The United Nations Economic and Social Commission for Asia and the Pacific (ESCAP), in collaboration with Digital Pathways at Oxford, the Inclusive Business Action Network (iBAN), the Honey Bee Network, and the Gujarat Grassroots Innovations Augmentation Network (GIAN), organised a Forum on Frontiers of Inclusive Innovation: Formulating Technology and Innovation Policies that Leave No one Behind. The forum took place through a series of six online sessions in November and December 2021.
The final policy exchange explored how to promote inclusive businesses based on the experiences and mechanisms used by ASEAN countries. It specifically explored opportunities to build synergies among efforts that promote inclusive businesses, social enterprises, and impact investments.
The full report, Frontiers of inclusive innovation: Formulating technology and innovation policies that leave no one behind, is available here.
The practice and principles of inclusive business are gaining recognition in many regions of the world. Governments and policymakers have begun to recognise the relevance of inclusive businesses in aiding post-pandemic recovery for low-income people. The present challenge, however, is in mainstreaming inclusive business models and situating them as a central element of the larger economic ecosystem.
- Secure government support in promoting inclusive business. It is critical to garner the support of national policy makers and local policy implementers to promote inclusive businesses. A national strategy on promoting inclusive business should come along with the necessary funding support.
- Synergize existing policies on inclusive business promotion, SME development, and impact investment to scale up grassroots level initiatives for national adoption. Support should be given both to the supply and demand sides for inclusive business. This may include developing a national strategy for inclusive business and guidelines for impact investing while connecting SMEs with impact investors. Working closely with impact investors will provide additional financial resources.
- Design suitable tools and mechanisms for monitoring and evaluating the outcomes of inclusive business. These toolkits will provide metrics and standards in measuring the impacts of different inclusive business models or approaches providing concrete data and evidence on what is effective or not. This would help inform policies and activities designed to promote inclusive business.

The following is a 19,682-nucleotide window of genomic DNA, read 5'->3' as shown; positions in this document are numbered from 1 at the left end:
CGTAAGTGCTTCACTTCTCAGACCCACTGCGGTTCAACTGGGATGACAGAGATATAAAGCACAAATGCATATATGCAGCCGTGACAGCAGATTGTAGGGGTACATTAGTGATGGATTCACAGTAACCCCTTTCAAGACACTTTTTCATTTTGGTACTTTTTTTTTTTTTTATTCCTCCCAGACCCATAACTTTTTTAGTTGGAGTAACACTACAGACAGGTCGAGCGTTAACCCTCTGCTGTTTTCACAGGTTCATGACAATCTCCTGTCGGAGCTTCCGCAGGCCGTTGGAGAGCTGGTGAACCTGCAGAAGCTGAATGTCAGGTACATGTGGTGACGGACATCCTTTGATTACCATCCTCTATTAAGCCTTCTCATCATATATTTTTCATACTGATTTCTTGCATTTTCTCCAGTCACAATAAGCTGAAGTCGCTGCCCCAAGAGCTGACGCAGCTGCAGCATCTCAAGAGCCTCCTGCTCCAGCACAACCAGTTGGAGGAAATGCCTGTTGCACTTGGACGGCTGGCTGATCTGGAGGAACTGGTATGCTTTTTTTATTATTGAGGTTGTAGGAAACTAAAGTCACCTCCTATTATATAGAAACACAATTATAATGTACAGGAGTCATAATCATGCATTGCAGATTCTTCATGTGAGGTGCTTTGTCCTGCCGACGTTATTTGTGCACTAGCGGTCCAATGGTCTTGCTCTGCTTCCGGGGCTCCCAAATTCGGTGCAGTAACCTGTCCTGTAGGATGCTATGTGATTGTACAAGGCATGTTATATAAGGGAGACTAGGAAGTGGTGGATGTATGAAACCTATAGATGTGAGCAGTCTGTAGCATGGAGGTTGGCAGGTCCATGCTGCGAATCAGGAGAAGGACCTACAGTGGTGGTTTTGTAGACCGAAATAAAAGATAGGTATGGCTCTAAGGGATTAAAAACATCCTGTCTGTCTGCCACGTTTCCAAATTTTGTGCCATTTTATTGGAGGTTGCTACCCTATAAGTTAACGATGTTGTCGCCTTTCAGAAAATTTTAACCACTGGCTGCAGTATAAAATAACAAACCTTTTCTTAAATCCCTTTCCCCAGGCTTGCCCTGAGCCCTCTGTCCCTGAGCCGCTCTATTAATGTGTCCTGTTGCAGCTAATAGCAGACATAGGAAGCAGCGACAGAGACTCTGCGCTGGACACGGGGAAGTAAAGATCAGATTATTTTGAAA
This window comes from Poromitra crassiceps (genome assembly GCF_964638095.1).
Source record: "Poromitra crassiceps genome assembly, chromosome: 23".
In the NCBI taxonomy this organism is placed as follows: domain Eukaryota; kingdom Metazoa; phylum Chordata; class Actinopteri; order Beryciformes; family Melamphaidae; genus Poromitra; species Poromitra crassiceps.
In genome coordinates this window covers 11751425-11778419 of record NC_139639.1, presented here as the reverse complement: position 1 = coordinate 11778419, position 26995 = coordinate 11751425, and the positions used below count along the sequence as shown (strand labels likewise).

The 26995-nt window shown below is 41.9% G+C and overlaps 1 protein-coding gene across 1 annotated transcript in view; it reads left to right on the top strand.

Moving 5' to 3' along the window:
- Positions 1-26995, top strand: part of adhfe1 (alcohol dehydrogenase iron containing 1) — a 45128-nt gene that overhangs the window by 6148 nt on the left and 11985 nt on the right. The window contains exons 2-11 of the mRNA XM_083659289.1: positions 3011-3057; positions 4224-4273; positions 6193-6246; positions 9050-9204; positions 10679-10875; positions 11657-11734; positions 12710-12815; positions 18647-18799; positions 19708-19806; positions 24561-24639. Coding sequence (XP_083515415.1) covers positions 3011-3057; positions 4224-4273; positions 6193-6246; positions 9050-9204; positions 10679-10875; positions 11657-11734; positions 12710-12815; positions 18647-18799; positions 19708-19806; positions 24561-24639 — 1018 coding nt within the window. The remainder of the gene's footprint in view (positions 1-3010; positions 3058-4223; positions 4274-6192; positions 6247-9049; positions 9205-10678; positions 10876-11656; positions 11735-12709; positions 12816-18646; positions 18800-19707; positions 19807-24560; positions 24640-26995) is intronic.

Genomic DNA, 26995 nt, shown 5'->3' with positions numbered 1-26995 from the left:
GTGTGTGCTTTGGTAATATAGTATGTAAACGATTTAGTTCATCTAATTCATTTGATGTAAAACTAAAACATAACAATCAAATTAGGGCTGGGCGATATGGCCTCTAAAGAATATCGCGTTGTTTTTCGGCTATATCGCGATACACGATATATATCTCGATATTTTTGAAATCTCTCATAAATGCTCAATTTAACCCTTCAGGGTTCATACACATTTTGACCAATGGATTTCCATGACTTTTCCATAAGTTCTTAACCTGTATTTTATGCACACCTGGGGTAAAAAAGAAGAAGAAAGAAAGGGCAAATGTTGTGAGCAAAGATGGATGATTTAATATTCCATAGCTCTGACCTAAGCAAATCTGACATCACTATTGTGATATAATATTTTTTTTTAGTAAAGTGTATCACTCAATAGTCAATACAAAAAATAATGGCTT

Examples of good practices
- Viet Nam’s Ministry of Planning and Investment conducted a national landscape study of inclusive business in Viet Nam. Based on this study and the Guidelines for the Promotion of Inclusive Business in ASEAN, Viet Nam has developed a program to promote sustainable businesses, which includes inclusive businesses. This programme will develop an Inclusive Business ecosystem, through the accreditation of inclusive business, the establishment of a data platform, raising financial resources and investment, and providing training and coaching services, especially for SMEs.
- In Sri Lanka, Lanka Social Ventures is partnering with the British Council to provide training on promoting social enterprises to more than 400 government officials responsible for entrepreneurship development and support.
- Several ASEAN member states have conducted national studies of the landscape of inclusive business. More importantly, ASEAN member states have adopted the Guidelines for the Promotion of Inclusive Business in ASEAN. The annual ASEAN IB summit is an opportunity to share good practises and identify collaborations between the countries. The ASEAN IB Awards are recognising inclusive business models. In addition, ASEAN has published several reports regarding the promotion of inclusive businesses.
To further promote inclusive business, inclusive business must be part of mainstream economic development conversations at the national, regional, and global level. The documentation and sharing of the rich experiences of ASEAN in promoting inclusive business will be a big help in expanding their promotion in other subregions.
“The toolbox for traditional economics is there. When we talk about the impact and social economy, in which inclusive business play a key role, it is not clear if we have yet the right tools”
Jonathan Wong, Chief, Technology and Innovation Section, United Nations ESCAP
Learn more about the forum's discussion topics
REPORT: Frontiers of Inclusive Innovation: Formulating technology and innovation policies that leave no one behind
This report highlights the opportunities and challenges that policymakers and development partners have to expand the frontiers of inclusive innovation. When inclusion is the next frontier of technology, STI policies are designed differently: With broader objectives than just economic growth, with social development and sustainable economies in mind; and they are inclusive in terms of aspiring to enable everyone to benefit from – and participate in – innovative activities.
Governments can add an inclusive lens to STI policies by considering the following questions:
This report explores how these four dimensions of inclusivity are addressed in several innovation policies: national STI policies; digital economy strategies; initiatives supporting grassroots innovations; and policies promoting inclusive business.